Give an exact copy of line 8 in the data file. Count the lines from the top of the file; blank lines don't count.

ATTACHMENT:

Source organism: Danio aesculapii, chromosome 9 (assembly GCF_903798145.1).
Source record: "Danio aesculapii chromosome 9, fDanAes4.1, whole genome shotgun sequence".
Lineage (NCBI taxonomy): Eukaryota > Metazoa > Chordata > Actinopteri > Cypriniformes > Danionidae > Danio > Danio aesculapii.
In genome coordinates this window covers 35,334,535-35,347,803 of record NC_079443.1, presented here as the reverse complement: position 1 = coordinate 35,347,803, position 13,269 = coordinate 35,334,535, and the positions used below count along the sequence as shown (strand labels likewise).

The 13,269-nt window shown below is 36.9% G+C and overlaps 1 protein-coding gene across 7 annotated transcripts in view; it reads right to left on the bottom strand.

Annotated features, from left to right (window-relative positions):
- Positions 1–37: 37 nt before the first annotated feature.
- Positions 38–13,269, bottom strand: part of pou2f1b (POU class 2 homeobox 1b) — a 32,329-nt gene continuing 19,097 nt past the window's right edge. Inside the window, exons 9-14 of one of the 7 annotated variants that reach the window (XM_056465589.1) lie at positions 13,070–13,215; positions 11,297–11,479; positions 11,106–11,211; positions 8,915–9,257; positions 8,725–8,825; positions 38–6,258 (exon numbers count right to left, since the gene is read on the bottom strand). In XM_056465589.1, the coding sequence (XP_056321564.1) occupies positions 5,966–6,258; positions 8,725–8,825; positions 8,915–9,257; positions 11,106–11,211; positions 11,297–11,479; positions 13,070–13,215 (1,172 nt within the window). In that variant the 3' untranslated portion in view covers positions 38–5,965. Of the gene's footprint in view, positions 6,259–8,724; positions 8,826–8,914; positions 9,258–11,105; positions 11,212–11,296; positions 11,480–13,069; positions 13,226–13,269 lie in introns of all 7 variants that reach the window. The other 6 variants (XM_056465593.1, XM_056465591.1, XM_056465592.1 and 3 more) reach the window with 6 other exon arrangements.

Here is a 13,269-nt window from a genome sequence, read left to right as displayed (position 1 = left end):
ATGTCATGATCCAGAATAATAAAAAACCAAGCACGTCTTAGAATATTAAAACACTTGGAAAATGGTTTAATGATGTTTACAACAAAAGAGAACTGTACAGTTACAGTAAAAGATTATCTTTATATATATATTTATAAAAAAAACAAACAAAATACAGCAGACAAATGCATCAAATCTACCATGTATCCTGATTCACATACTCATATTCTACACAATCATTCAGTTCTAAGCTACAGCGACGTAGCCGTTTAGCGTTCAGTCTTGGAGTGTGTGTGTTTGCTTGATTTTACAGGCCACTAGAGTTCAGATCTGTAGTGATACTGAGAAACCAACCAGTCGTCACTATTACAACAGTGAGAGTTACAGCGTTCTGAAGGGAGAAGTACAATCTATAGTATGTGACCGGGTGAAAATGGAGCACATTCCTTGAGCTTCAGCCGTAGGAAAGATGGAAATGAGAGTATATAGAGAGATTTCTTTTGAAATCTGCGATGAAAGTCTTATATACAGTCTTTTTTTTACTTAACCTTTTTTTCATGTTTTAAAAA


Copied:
- Positions 38–13,269, bottom strand: part of pou2f1b (POU class 2 homeobox 1b) — a 32,329-nt gene continuing 19,097 nt past the window's right edge. Inside the window, exons 9-14 of one of the 7 annotated variants that reach the window (XM_056465589.1) lie at positions 13,070–13,215; positions 11,297–11,479; positions 11,106–11,211; positions 8,915–9,257; positions 8,725–8,825; positions 38–6,258 (exon numbers count right to left, since the gene is read on the bottom strand). In XM_056465589.1, the coding sequence (XP_056321564.1) occupies positions 5,966–6,258; positions 8,725–8,825; positions 8,915–9,257; positions 11,106–11,211; positions 11,297–11,479; positions 13,070–13,215 (1,172 nt within the window). In that variant the 3' untranslated portion in view covers positions 38–5,965. Of the gene's footprint in view, positions 6,259–8,724; positions 8,826–8,914; positions 9,258–11,105; positions 11,212–11,296; positions 11,480–13,069; positions 13,226–13,269 lie in introns of all 7 variants that reach the window. The other 6 variants (XM_056465593.1, XM_056465591.1, XM_056465592.1 and 3 more) reach the window with 6 other exon arrangements.